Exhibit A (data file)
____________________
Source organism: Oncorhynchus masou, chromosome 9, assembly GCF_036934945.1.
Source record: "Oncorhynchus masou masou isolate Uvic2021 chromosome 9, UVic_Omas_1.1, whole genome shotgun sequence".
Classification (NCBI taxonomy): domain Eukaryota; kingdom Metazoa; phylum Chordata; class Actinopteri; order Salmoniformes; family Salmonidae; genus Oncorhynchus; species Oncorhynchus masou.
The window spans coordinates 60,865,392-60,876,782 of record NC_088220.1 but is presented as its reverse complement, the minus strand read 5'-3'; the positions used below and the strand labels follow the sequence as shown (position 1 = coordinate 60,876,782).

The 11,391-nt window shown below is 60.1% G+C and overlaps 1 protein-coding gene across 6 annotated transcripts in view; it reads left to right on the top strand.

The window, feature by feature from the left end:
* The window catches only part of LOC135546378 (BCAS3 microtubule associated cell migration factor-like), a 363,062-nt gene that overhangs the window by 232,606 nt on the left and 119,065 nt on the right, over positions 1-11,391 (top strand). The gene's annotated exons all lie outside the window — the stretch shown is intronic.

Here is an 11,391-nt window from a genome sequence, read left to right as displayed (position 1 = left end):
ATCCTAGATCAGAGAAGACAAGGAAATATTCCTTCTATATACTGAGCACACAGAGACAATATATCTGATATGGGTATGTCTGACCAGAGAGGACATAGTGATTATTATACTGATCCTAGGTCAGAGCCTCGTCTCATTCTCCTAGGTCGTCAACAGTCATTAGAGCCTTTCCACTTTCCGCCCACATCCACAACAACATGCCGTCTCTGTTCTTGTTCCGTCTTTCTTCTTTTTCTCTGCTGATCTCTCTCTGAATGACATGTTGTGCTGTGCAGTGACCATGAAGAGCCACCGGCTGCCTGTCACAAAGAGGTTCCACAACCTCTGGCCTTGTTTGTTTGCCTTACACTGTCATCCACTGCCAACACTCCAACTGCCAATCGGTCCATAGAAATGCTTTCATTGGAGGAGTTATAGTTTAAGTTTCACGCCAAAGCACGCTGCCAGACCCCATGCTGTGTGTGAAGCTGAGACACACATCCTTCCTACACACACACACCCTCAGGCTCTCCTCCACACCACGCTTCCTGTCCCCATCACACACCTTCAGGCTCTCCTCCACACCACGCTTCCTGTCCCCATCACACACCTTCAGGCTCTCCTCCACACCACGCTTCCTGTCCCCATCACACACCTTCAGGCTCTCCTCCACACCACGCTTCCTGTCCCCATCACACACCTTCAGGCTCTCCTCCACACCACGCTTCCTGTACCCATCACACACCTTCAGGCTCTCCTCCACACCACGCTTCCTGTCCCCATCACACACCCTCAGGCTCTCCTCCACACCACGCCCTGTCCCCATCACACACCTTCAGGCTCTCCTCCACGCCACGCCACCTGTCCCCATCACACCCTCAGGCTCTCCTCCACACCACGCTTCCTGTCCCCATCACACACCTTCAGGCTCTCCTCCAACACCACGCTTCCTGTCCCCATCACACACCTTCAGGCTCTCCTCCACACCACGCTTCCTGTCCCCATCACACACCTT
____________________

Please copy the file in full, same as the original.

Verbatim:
Source organism: Oncorhynchus masou, chromosome 9, assembly GCF_036934945.1.
Source record: "Oncorhynchus masou masou isolate Uvic2021 chromosome 9, UVic_Omas_1.1, whole genome shotgun sequence".
Classification (NCBI taxonomy): domain Eukaryota; kingdom Metazoa; phylum Chordata; class Actinopteri; order Salmoniformes; family Salmonidae; genus Oncorhynchus; species Oncorhynchus masou.
The window spans coordinates 60,865,392-60,876,782 of record NC_088220.1 but is presented as its reverse complement, the minus strand read 5'-3'; the positions used below and the strand labels follow the sequence as shown (position 1 = coordinate 60,876,782).

The 11,391-nt window shown below is 60.1% G+C and overlaps 1 protein-coding gene across 6 annotated transcripts in view; it reads left to right on the top strand.

The window, feature by feature from the left end:
* The window catches only part of LOC135546378 (BCAS3 microtubule associated cell migration factor-like), a 363,062-nt gene that overhangs the window by 232,606 nt on the left and 119,065 nt on the right, over positions 1-11,391 (top strand). The gene's annotated exons all lie outside the window — the stretch shown is intronic.

Here is an 11,391-nt window from a genome sequence, read left to right as displayed (position 1 = left end):
ATCCTAGATCAGAGAAGACAAGGAAATATTCCTTCTATATACTGAGCACACAGAGACAATATATCTGATATGGGTATGTCTGACCAGAGAGGACATAGTGATTATTATACTGATCCTAGGTCAGAGCCTCGTCTCATTCTCCTAGGTCGTCAACAGTCATTAGAGCCTTTCCACTTTCCGCCCACATCCACAACAACATGCCGTCTCTGTTCTTGTTCCGTCTTTCTTCTTTTTCTCTGCTGATCTCTCTCTGAATGACATGTTGTGCTGTGCAGTGACCATGAAGAGCCACCGGCTGCCTGTCACAAAGAGGTTCCACAACCTCTGGCCTTGTTTGTTTGCCTTACACTGTCATCCACTGCCAACACTCCAACTGCCAATCGGTCCATAGAAATGCTTTCATTGGAGGAGTTATAGTTTAAGTTTCACGCCAAAGCACGCTGCCAGACCCCATGCTGTGTGTGAAGCTGAGACACACATCCTTCCTACACACACACACCCTCAGGCTCTCCTCCACACCACGCTTCCTGTCCCCATCACACACCTTCAGGCTCTCCTCCACACCACGCTTCCTGTCCCCATCACACACCTTCAGGCTCTCCTCCACACCACGCTTCCTGTCCCCATCACACACCTTCAGGCTCTCCTCCACACCACGCTTCCTGTCCCCATCACACACCTTCAGGCTCTCCTCCACACCACGCTTCCTGTACCCATCACACACCTTCAGGCTCTCCTCCACACCACGCTTCCTGTCCCCATCACACACCCTCAGGCTCTCCTCCACACCACGCCCTGTCCCCATCACACACCTTCAGGCTCTCCTCCACGCCACGCCACCTGTCCCCATCACACCCTCAGGCTCTCCTCCACACCACGCTTCCTGTCCCCATCACACACCTTCAGGCTCTCCTCCAACACCACGCTTCCTGTCCCCATCACACACCTTCAGGCTCTCCTCCACACCACGCTTCCTGTCCCCATCACACACCTT